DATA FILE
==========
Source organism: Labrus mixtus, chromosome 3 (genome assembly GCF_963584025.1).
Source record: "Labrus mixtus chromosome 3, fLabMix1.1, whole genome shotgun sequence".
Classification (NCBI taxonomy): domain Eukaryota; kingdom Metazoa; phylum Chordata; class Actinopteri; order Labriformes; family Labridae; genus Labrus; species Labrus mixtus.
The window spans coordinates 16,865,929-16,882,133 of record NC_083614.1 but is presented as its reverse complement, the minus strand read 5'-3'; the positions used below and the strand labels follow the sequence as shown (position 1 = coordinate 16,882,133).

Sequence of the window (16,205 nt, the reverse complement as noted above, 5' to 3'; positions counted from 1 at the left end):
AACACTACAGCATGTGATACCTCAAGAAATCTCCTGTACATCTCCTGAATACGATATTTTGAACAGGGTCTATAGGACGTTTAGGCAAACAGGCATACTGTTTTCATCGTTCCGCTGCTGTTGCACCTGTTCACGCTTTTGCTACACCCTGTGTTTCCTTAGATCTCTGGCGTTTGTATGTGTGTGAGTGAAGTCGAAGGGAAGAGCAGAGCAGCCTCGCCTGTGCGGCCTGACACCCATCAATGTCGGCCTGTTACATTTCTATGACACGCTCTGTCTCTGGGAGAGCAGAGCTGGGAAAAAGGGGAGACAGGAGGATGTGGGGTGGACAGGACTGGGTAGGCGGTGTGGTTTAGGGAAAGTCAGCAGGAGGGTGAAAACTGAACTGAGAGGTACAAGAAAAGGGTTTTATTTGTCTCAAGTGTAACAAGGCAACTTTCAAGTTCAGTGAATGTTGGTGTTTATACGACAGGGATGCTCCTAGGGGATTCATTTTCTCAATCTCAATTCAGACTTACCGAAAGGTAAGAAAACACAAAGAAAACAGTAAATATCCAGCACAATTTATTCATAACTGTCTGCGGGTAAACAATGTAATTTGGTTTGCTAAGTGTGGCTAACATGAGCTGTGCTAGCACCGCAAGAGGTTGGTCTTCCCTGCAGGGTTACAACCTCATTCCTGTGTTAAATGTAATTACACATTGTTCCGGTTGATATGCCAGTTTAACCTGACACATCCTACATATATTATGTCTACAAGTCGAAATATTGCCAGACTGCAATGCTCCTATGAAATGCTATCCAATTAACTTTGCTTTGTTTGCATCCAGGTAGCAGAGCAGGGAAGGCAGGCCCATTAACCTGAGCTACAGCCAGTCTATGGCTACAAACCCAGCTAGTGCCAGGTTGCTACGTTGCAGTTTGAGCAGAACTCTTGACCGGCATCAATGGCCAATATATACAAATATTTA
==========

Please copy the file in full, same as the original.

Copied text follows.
Source organism: Labrus mixtus, chromosome 3 (genome assembly GCF_963584025.1).
Source record: "Labrus mixtus chromosome 3, fLabMix1.1, whole genome shotgun sequence".
Classification (NCBI taxonomy): domain Eukaryota; kingdom Metazoa; phylum Chordata; class Actinopteri; order Labriformes; family Labridae; genus Labrus; species Labrus mixtus.
The window spans coordinates 16,865,929-16,882,133 of record NC_083614.1 but is presented as its reverse complement, the minus strand read 5'-3'; the positions used below and the strand labels follow the sequence as shown (position 1 = coordinate 16,882,133).

Sequence of the window (16,205 nt, the reverse complement as noted above, 5' to 3'; positions counted from 1 at the left end):
AACACTACAGCATGTGATACCTCAAGAAATCTCCTGTACATCTCCTGAATACGATATTTTGAACAGGGTCTATAGGACGTTTAGGCAAACAGGCATACTGTTTTCATCGTTCCGCTGCTGTTGCACCTGTTCACGCTTTTGCTACACCCTGTGTTTCCTTAGATCTCTGGCGTTTGTATGTGTGTGAGTGAAGTCGAAGGGAAGAGCAGAGCAGCCTCGCCTGTGCGGCCTGACACCCATCAATGTCGGCCTGTTACATTTCTATGACACGCTCTGTCTCTGGGAGAGCAGAGCTGGGAAAAAGGGGAGACAGGAGGATGTGGGGTGGACAGGACTGGGTAGGCGGTGTGGTTTAGGGAAAGTCAGCAGGAGGGTGAAAACTGAACTGAGAGGTACAAGAAAAGGGTTTTATTTGTCTCAAGTGTAACAAGGCAACTTTCAAGTTCAGTGAATGTTGGTGTTTATACGACAGGGATGCTCCTAGGGGATTCATTTTCTCAATCTCAATTCAGACTTACCGAAAGGTAAGAAAACACAAAGAAAACAGTAAATATCCAGCACAATTTATTCATAACTGTCTGCGGGTAAACAATGTAATTTGGTTTGCTAAGTGTGGCTAACATGAGCTGTGCTAGCACCGCAAGAGGTTGGTCTTCCCTGCAGGGTTACAACCTCATTCCTGTGTTAAATGTAATTACACATTGTTCCGGTTGATATGCCAGTTTAACCTGACACATCCTACATATATTATGTCTACAAGTCGAAATATTGCCAGACTGCAATGCTCCTATGAAATGCTATCCAATTAACTTTGCTTTGTTTGCATCCAGGTAGCAGAGCAGGGAAGGCAGGCCCATTAACCTGAGCTACAGCCAGTCTATGGCTACAAACCCAGCTAGTGCCAGGTTGCTACGTTGCAGTTTGAGCAGAACTCTTGACCGGCATCAATGGCCAATATATACAAATATTTA